Multiplying and Dividing Fractions with Variables
To multiply and divide fractions with variables:
- Factor all numerators and denominators completely
- Use the rules for multiplying and dividing fractions:
(To multiply fractions, multiply ‘across’)
$$ \cssId{s7}{\frac{A}{B}\div\frac{C}{D}} \cssId{s8}{= \frac{A}{B}\cdot\frac{D}{C}} \cssId{s9}{= \frac{AD}{BC}} $$(To divide by a fraction, instead multiply by its reciprocal)
- Cancel any common factors; that is, get rid of any extra ‘factors of $\,1\,$’
- Leave your final answer in factored form
Example
Multiply, and write your answer in simplest form:
$$ \cssId{s16}{\frac{x^2-9}{5x^2+20x+15}} \cssId{s17}{\cdot} \cssId{s18}{\frac{x+1}{x+4}} $$
$\displaystyle
\cssId{s20}{\frac{x^2-9}{5x^2+20x+15}}
\cssId{s21}{\cdot}
\cssId{s22}{\frac{x+1}{x+4}}
$ $\displaystyle \cssId{s23}{=} \cssId{s24}{\frac{(x-3)(x+3)}{5(x^2+4x+3)}} \cssId{s25}{\cdot} \cssId{s26}{\frac{x+1}{x+4}} $ |
factor: difference of squares (numerator), common factor (denominator) |
$ \displaystyle \cssId{s30}{=} \cssId{s31}{\frac{(x-3)(x+3)}{5(x+3)(x+1)}} \cssId{s32}{\cdot} \cssId{s33}{\frac{x+1}{x+4}} $ | factor the trinomial in the denominator |
$\displaystyle \cssId{s35}{=} \cssId{s36}{\frac{\hphantom{5}(x+1)(x+3)(x-3)}{5(x+1)(x+3)(x+4)}} $ | multiply, re-order |
$\displaystyle \cssId{s38}{=} \cssId{s39}{\frac{(x-3)}{5(x+4)}} $ | cancel the two extra factors of $\,1\,$ |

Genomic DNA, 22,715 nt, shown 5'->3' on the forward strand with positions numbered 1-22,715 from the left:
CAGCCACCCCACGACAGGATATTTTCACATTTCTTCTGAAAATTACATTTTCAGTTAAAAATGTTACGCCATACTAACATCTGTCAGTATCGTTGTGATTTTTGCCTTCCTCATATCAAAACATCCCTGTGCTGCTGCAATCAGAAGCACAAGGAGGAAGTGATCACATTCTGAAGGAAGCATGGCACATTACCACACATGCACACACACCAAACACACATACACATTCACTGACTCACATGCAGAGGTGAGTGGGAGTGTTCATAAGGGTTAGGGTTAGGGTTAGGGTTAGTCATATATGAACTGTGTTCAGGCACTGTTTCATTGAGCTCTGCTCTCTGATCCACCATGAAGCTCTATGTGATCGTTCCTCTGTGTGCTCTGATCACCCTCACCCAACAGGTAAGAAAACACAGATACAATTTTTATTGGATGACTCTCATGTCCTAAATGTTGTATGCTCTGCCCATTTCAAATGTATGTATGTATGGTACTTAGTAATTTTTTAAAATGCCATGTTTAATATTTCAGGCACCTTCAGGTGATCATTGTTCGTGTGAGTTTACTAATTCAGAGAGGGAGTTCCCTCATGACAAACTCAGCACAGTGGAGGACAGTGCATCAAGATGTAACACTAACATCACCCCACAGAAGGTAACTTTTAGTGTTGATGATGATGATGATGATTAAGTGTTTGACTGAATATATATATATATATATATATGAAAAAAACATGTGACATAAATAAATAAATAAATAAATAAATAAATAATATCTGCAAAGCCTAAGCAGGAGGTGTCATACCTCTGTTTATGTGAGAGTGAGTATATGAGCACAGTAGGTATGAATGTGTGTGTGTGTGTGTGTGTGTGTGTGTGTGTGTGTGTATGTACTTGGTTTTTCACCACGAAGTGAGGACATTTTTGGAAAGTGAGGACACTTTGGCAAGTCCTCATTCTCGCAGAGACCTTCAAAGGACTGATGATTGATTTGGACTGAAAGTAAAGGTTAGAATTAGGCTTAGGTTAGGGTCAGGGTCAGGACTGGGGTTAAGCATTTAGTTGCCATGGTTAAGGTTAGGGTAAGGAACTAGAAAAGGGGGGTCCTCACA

It is interesting to compare the original expression (before simplification), and the simplified expression (after cancellation). Although they are equal for almost all values of $\,x\,,$ they do differ a bit, because of the cancellation:
[The next table is best viewed wide. On small screens, please use landscape mode.]
Values of $\,x\,$ |
Original Expression: $$ \cssId{s47}{\frac{x^2-9}{5x^2+20x+15} \cdot \frac{x+1}{x+4}} $$In factored form: $$ \cssId{s49}{\frac{\hphantom{5}(x+1)(x+3)(x-3)}{5(x+1)(x+3)(x+4)}} $$ |
Simplified Expression: $$ \cssId{s51}{\frac{(x-3)}{5(x+4)}} $$ |
Comparison |
$x = -4$ | not defined (division by zero) | not defined (division by zero) | behave the same: both are not defined |
$x = -1$ | not defined (division by zero) | $$ \cssId{s60}{\frac{-1-3}{5(-1+4)} = -\frac{4}{15}} $$ | the presence of $\,\frac{x+1}{x+1}\,$ causes a puncture point at $\,x = -1\,$; see the first graph below |
$x = -3$ | not defined (division by zero) | $$ \frac{-3-3}{5(-3+4)} = -\frac{6}{5} $$ | the presence of $\,\frac{x+3}{x+3}\,$ causes a puncture point at $\,x = -3\,$; see the first graph below |
all other values of $\,x\,$ | both defined; values are equal | behave the same: values are equal |
Graph of
$\displaystyle
\cssId{s72}{\frac{\hphantom{5}(x+1)(x+3)(x-3)}{5(x+1)(x+3)(x+4)}}
$
Graph of:
$\displaystyle
\cssId{s74}{\frac{(x-3)}{5(x+4)}}
$
Concept Practice
For more advanced students, a graph is available. For example, the expression $\,\frac{x+1}{x+2}\cdot\frac{x+3}{x+1}\,$ is optionally accompanied by the graph of $\,y = \frac{x+1}{x+2}\cdot\frac{x+3}{x+1}\,.$ A puncture point occurs at $\,x = -1\,,$ due to the presence of $\,\frac{x+1}{x+1}\,.$ The graph of the simplified expression would not have this puncture point.
Horizontal/vertical asymptote(s) are shown in light grey. Note: A puncture point may occasionally occur outside the viewing window. Use the arrows in the lower-right graph corner to navigate left/up/down/right.
Click the ‘Show/Hide Graph’ button to toggle the graph.